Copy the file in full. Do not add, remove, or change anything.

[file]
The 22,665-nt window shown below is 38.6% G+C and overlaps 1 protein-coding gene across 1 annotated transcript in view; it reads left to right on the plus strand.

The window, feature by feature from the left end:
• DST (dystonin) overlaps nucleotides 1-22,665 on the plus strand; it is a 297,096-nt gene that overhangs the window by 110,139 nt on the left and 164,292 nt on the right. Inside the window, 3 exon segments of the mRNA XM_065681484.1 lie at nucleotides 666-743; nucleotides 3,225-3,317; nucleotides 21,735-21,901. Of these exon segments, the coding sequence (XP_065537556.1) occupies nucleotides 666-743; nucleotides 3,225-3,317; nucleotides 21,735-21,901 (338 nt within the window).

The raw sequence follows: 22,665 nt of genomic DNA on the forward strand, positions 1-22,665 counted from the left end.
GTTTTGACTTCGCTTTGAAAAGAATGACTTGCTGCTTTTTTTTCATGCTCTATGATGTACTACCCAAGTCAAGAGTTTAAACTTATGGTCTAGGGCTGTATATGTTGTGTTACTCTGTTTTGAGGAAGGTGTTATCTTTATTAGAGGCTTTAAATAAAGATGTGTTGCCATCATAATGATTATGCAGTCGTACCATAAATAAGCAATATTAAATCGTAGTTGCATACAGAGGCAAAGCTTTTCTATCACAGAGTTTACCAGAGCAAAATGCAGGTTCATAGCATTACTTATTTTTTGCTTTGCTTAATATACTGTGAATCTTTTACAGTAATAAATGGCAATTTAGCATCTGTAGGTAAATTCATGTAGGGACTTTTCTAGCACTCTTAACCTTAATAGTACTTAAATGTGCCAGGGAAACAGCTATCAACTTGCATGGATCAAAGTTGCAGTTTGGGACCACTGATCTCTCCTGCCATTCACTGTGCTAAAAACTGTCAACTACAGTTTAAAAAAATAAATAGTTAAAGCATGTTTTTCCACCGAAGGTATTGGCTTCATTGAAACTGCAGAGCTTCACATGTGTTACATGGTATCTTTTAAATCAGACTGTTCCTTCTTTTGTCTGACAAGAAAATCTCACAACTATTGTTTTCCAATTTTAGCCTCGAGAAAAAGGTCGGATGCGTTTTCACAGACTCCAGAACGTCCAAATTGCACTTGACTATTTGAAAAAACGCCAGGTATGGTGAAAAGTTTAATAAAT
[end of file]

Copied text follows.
The 22,665-nt window shown below is 38.6% G+C and overlaps 1 protein-coding gene across 1 annotated transcript in view; it reads left to right on the plus strand.

The window, feature by feature from the left end:
• DST (dystonin) overlaps nucleotides 1-22,665 on the plus strand; it is a 297,096-nt gene that overhangs the window by 110,139 nt on the left and 164,292 nt on the right. Inside the window, 3 exon segments of the mRNA XM_065681484.1 lie at nucleotides 666-743; nucleotides 3,225-3,317; nucleotides 21,735-21,901. Of these exon segments, the coding sequence (XP_065537556.1) occupies nucleotides 666-743; nucleotides 3,225-3,317; nucleotides 21,735-21,901 (338 nt within the window).

The raw sequence follows: 22,665 nt of genomic DNA on the forward strand, positions 1-22,665 counted from the left end.
GTTTTGACTTCGCTTTGAAAAGAATGACTTGCTGCTTTTTTTTCATGCTCTATGATGTACTACCCAAGTCAAGAGTTTAAACTTATGGTCTAGGGCTGTATATGTTGTGTTACTCTGTTTTGAGGAAGGTGTTATCTTTATTAGAGGCTTTAAATAAAGATGTGTTGCCATCATAATGATTATGCAGTCGTACCATAAATAAGCAATATTAAATCGTAGTTGCATACAGAGGCAAAGCTTTTCTATCACAGAGTTTACCAGAGCAAAATGCAGGTTCATAGCATTACTTATTTTTTGCTTTGCTTAATATACTGTGAATCTTTTACAGTAATAAATGGCAATTTAGCATCTGTAGGTAAATTCATGTAGGGACTTTTCTAGCACTCTTAACCTTAATAGTACTTAAATGTGCCAGGGAAACAGCTATCAACTTGCATGGATCAAAGTTGCAGTTTGGGACCACTGATCTCTCCTGCCATTCACTGTGCTAAAAACTGTCAACTACAGTTTAAAAAAATAAATAGTTAAAGCATGTTTTTCCACCGAAGGTATTGGCTTCATTGAAACTGCAGAGCTTCACATGTGTTACATGGTATCTTTTAAATCAGACTGTTCCTTCTTTTGTCTGACAAGAAAATCTCACAACTATTGTTTTCCAATTTTAGCCTCGAGAAAAAGGTCGGATGCGTTTTCACAGACTCCAGAACGTCCAAATTGCACTTGACTATTTGAAAAAACGCCAGGTATGGTGAAAAGTTTAATAAAT